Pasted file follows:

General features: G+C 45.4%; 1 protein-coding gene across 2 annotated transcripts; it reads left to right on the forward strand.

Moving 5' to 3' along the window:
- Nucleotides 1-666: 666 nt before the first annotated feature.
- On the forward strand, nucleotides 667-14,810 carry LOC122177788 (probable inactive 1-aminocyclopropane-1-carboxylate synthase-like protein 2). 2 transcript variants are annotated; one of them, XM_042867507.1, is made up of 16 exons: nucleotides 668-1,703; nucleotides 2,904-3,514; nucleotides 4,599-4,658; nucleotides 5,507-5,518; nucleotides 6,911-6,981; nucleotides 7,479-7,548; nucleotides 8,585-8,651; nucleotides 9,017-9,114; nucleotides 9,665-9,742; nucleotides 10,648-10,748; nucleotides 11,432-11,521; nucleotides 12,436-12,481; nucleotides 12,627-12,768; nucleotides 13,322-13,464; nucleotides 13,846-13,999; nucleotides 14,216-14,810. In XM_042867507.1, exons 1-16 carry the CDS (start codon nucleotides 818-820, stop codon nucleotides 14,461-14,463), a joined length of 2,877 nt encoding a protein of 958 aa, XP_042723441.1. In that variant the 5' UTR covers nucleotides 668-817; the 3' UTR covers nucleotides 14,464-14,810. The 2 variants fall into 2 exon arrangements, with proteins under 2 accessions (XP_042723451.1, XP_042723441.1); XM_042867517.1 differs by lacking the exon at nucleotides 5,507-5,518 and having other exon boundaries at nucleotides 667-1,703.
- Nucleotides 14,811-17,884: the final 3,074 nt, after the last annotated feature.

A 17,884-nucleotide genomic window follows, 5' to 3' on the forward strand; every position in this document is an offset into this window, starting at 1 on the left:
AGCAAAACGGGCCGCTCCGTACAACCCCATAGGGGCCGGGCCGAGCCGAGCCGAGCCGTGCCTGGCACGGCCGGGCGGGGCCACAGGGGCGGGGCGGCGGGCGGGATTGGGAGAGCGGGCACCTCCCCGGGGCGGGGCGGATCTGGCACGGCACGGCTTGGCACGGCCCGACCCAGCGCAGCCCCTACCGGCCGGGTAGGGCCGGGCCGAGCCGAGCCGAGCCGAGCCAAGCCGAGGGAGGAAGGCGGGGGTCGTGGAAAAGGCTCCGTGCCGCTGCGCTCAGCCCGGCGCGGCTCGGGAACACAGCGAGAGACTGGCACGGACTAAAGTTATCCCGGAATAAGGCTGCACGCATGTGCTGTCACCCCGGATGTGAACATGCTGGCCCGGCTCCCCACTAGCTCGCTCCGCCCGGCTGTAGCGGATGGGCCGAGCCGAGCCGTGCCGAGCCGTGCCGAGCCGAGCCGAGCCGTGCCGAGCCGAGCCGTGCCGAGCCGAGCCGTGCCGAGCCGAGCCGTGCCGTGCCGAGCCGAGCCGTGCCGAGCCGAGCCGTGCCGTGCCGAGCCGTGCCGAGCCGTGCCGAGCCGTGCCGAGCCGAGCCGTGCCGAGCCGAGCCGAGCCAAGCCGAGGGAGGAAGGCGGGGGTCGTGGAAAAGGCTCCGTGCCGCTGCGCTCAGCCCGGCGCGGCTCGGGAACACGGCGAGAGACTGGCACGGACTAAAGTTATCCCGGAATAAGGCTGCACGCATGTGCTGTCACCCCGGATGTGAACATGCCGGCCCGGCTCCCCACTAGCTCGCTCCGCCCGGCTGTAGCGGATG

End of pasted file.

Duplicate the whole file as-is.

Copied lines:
General features: G+C 45.4%; 1 protein-coding gene across 2 annotated transcripts; it reads left to right on the forward strand.

Moving 5' to 3' along the window:
- Nucleotides 1-666: 666 nt before the first annotated feature.
- On the forward strand, nucleotides 667-14,810 carry LOC122177788 (probable inactive 1-aminocyclopropane-1-carboxylate synthase-like protein 2). 2 transcript variants are annotated; one of them, XM_042867507.1, is made up of 16 exons: nucleotides 668-1,703; nucleotides 2,904-3,514; nucleotides 4,599-4,658; nucleotides 5,507-5,518; nucleotides 6,911-6,981; nucleotides 7,479-7,548; nucleotides 8,585-8,651; nucleotides 9,017-9,114; nucleotides 9,665-9,742; nucleotides 10,648-10,748; nucleotides 11,432-11,521; nucleotides 12,436-12,481; nucleotides 12,627-12,768; nucleotides 13,322-13,464; nucleotides 13,846-13,999; nucleotides 14,216-14,810. In XM_042867507.1, exons 1-16 carry the CDS (start codon nucleotides 818-820, stop codon nucleotides 14,461-14,463), a joined length of 2,877 nt encoding a protein of 958 aa, XP_042723441.1. In that variant the 5' UTR covers nucleotides 668-817; the 3' UTR covers nucleotides 14,464-14,810. The 2 variants fall into 2 exon arrangements, with proteins under 2 accessions (XP_042723451.1, XP_042723441.1); XM_042867517.1 differs by lacking the exon at nucleotides 5,507-5,518 and having other exon boundaries at nucleotides 667-1,703.
- Nucleotides 14,811-17,884: the final 3,074 nt, after the last annotated feature.

A 17,884-nucleotide genomic window follows, 5' to 3' on the forward strand; every position in this document is an offset into this window, starting at 1 on the left:
AGCAAAACGGGCCGCTCCGTACAACCCCATAGGGGCCGGGCCGAGCCGAGCCGAGCCGTGCCTGGCACGGCCGGGCGGGGCCACAGGGGCGGGGCGGCGGGCGGGATTGGGAGAGCGGGCACCTCCCCGGGGCGGGGCGGATCTGGCACGGCACGGCTTGGCACGGCCCGACCCAGCGCAGCCCCTACCGGCCGGGTAGGGCCGGGCCGAGCCGAGCCGAGCCGAGCCAAGCCGAGGGAGGAAGGCGGGGGTCGTGGAAAAGGCTCCGTGCCGCTGCGCTCAGCCCGGCGCGGCTCGGGAACACAGCGAGAGACTGGCACGGACTAAAGTTATCCCGGAATAAGGCTGCACGCATGTGCTGTCACCCCGGATGTGAACATGCTGGCCCGGCTCCCCACTAGCTCGCTCCGCCCGGCTGTAGCGGATGGGCCGAGCCGAGCCGTGCCGAGCCGTGCCGAGCCGAGCCGAGCCGTGCCGAGCCGAGCCGTGCCGAGCCGAGCCGTGCCGAGCCGAGCCGTGCCGTGCCGAGCCGAGCCGTGCCGAGCCGAGCCGTGCCGTGCCGAGCCGTGCCGAGCCGTGCCGAGCCGTGCCGAGCCGAGCCGTGCCGAGCCGAGCCGAGCCAAGCCGAGGGAGGAAGGCGGGGGTCGTGGAAAAGGCTCCGTGCCGCTGCGCTCAGCCCGGCGCGGCTCGGGAACACGGCGAGAGACTGGCACGGACTAAAGTTATCCCGGAATAAGGCTGCACGCATGTGCTGTCACCCCGGATGTGAACATGCCGGCCCGGCTCCCCACTAGCTCGCTCCGCCCGGCTGTAGCGGATG